Despite these expensive improvements, the company’s reputation dropped, which resulted in ticket sales falling short of expectations in the following years. On top of that, in 1914, with the outbreak of World War I, submarine attacks were a real danger, and booking decreased further. White Star Line was forced to withdraw the Olympic from commercial service by the end of the year.
Requisitioned by the Royal Navy
Due to ship shortages, in May 1915, the Olympic was requisitioned by the Royal Navy and was used for moving troops. They armed the ship with 12-pounders and 4.7-inch guns. With up to 6,000 troops on board, the Olympic made multiple journeys to Greece, Turkey, and other eastern Mediterranean countries.
On one occasion, the Olympic picked up 34 survivors near CAPA Matapan from the French ship Provincia, which was sunk by a German U-boat on October 1, 1915.
A Favorite in Halifax
Since the Olympic’s best defense against U-boat attack was her speed, Captain Hayes was highly criticized by the Admiralty for stopping the ship and risking the lives of 34 people. The French, on the other hand, awarded him a medal of honor.
Canada charted the Olympic in 1916 to transport troops from Halifax, Nova Scotia, to Britain. For that, she earned a dazzling camouflage to make it harder for the enemy to identify her size and speed. The next year, with her many safe trips, the Olympic a favorite symbol in Halifax, where places like the Olympic Garden and the Olympic Hall Community Centre are named after her.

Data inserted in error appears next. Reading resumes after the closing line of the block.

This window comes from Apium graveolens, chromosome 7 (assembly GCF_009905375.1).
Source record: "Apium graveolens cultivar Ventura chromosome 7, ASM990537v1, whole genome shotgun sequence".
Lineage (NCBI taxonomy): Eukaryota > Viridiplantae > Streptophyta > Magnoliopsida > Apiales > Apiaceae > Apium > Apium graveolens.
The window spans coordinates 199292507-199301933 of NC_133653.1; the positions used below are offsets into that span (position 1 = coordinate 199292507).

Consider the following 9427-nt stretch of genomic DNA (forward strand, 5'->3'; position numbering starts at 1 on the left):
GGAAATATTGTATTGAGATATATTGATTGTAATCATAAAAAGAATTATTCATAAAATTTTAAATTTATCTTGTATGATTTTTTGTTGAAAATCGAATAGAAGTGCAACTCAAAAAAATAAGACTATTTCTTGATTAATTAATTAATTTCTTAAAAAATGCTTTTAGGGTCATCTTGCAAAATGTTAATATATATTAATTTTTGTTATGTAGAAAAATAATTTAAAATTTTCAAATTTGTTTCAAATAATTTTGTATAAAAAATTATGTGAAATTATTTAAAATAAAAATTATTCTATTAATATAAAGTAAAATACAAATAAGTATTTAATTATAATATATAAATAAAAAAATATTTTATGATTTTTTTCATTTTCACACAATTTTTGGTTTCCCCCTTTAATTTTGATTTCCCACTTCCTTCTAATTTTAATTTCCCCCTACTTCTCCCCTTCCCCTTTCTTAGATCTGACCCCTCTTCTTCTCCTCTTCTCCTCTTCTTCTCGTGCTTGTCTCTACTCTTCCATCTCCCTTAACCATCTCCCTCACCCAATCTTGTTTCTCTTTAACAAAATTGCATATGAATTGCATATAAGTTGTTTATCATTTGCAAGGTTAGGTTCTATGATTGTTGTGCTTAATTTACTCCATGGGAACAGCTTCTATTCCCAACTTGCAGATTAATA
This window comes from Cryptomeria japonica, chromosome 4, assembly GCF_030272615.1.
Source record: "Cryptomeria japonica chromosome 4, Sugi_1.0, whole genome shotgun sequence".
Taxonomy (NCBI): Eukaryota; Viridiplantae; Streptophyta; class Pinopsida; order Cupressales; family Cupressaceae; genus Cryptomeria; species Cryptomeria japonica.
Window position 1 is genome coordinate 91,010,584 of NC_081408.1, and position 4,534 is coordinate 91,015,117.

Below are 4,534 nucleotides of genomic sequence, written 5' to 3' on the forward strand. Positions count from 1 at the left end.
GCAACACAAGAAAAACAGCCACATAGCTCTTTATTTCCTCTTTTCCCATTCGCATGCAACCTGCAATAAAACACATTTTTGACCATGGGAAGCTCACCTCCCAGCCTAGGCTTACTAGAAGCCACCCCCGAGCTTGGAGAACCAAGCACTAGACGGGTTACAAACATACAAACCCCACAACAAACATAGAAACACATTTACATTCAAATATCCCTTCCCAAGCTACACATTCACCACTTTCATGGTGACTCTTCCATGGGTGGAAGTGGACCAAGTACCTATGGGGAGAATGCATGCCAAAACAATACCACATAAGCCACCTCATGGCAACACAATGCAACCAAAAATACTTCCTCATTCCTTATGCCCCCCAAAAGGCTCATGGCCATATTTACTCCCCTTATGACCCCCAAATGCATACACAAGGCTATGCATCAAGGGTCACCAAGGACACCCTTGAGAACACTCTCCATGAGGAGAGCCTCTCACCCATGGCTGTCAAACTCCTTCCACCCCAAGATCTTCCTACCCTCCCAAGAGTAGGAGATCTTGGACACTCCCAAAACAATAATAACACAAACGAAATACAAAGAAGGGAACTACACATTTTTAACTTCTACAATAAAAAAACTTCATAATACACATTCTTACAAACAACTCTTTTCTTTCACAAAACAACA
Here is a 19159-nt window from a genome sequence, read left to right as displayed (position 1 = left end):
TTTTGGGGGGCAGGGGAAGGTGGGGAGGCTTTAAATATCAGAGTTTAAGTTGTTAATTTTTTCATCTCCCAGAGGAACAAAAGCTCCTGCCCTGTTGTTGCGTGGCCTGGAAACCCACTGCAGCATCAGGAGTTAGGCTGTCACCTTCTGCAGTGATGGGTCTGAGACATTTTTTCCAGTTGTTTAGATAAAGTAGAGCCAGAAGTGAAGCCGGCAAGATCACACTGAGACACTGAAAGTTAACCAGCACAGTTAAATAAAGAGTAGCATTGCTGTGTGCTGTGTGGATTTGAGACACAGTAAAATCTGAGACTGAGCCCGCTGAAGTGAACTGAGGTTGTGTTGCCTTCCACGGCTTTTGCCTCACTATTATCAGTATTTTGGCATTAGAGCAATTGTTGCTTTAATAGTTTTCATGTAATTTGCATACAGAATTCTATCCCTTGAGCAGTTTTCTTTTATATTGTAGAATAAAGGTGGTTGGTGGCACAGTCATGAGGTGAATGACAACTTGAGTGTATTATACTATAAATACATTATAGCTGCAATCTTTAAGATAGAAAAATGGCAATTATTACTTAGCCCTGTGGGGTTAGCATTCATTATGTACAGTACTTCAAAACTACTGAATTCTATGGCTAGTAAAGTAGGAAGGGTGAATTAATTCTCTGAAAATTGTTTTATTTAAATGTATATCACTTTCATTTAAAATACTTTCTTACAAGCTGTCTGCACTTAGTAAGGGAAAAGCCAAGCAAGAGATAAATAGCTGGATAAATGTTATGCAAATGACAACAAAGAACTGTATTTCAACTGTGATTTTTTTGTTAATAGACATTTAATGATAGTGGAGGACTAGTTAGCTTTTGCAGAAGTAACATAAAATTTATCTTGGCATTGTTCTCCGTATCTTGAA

Successfully Transporting Troops
The United States joined the war in 1917, and the Olympic transported many American troops to Europe. In May 1918, Captain Hayes noticed a surfaced German submarine that tried to torpedo them during one of these runs but appeared to have technical difficulties.
He immediately ordered them to ram the submarine, which sank before it could fire. Captain Hayes was later given the DSO (Distinguished Service Order) award, a military honor of the United Kingdom for his quick thinking in successfully sinking the submarine.
The Olympic reportedly carried up to 200,000 troops and other personnel throughout the war, which helped restore her reputation and gave her the nickname “Old Reliable.” In 1918, once the war ended, she returned to Belfast for touch-ups and was restored and modernized before returning to civilian service.